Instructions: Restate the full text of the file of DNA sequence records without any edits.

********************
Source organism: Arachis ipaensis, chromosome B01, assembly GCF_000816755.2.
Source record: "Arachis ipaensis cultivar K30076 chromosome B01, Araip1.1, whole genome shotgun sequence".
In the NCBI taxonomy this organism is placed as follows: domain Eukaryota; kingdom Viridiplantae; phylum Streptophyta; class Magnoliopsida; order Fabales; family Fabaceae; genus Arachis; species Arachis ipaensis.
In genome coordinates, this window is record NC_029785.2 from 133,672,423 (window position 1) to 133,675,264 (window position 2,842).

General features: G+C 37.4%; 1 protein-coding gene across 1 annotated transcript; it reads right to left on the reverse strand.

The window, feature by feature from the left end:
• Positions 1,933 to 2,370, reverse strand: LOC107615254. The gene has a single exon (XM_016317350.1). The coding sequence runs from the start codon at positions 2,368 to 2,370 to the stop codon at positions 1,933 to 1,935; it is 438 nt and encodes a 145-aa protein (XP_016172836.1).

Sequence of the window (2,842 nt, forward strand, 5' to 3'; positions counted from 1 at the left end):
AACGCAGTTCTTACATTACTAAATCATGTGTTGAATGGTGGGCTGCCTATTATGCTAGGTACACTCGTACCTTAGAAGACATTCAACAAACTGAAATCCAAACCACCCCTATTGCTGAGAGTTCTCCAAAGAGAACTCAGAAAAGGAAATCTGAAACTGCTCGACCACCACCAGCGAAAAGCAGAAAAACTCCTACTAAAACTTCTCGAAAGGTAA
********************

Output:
Source organism: Arachis ipaensis, chromosome B01, assembly GCF_000816755.2.
Source record: "Arachis ipaensis cultivar K30076 chromosome B01, Araip1.1, whole genome shotgun sequence".
In the NCBI taxonomy this organism is placed as follows: domain Eukaryota; kingdom Viridiplantae; phylum Streptophyta; class Magnoliopsida; order Fabales; family Fabaceae; genus Arachis; species Arachis ipaensis.
In genome coordinates, this window is record NC_029785.2 from 133,672,423 (window position 1) to 133,675,264 (window position 2,842).

General features: G+C 37.4%; 1 protein-coding gene across 1 annotated transcript; it reads right to left on the reverse strand.

The window, feature by feature from the left end:
• Positions 1,933 to 2,370, reverse strand: LOC107615254. The gene has a single exon (XM_016317350.1). The coding sequence runs from the start codon at positions 2,368 to 2,370 to the stop codon at positions 1,933 to 1,935; it is 438 nt and encodes a 145-aa protein (XP_016172836.1).

Sequence of the window (2,842 nt, forward strand, 5' to 3'; positions counted from 1 at the left end):
AACGCAGTTCTTACATTACTAAATCATGTGTTGAATGGTGGGCTGCCTATTATGCTAGGTACACTCGTACCTTAGAAGACATTCAACAAACTGAAATCCAAACCACCCCTATTGCTGAGAGTTCTCCAAAGAGAACTCAGAAAAGGAAATCTGAAACTGCTCGACCACCACCAGCGAAAAGCAGAAAAACTCCTACTAAAACTTCTCGAAAGGTAA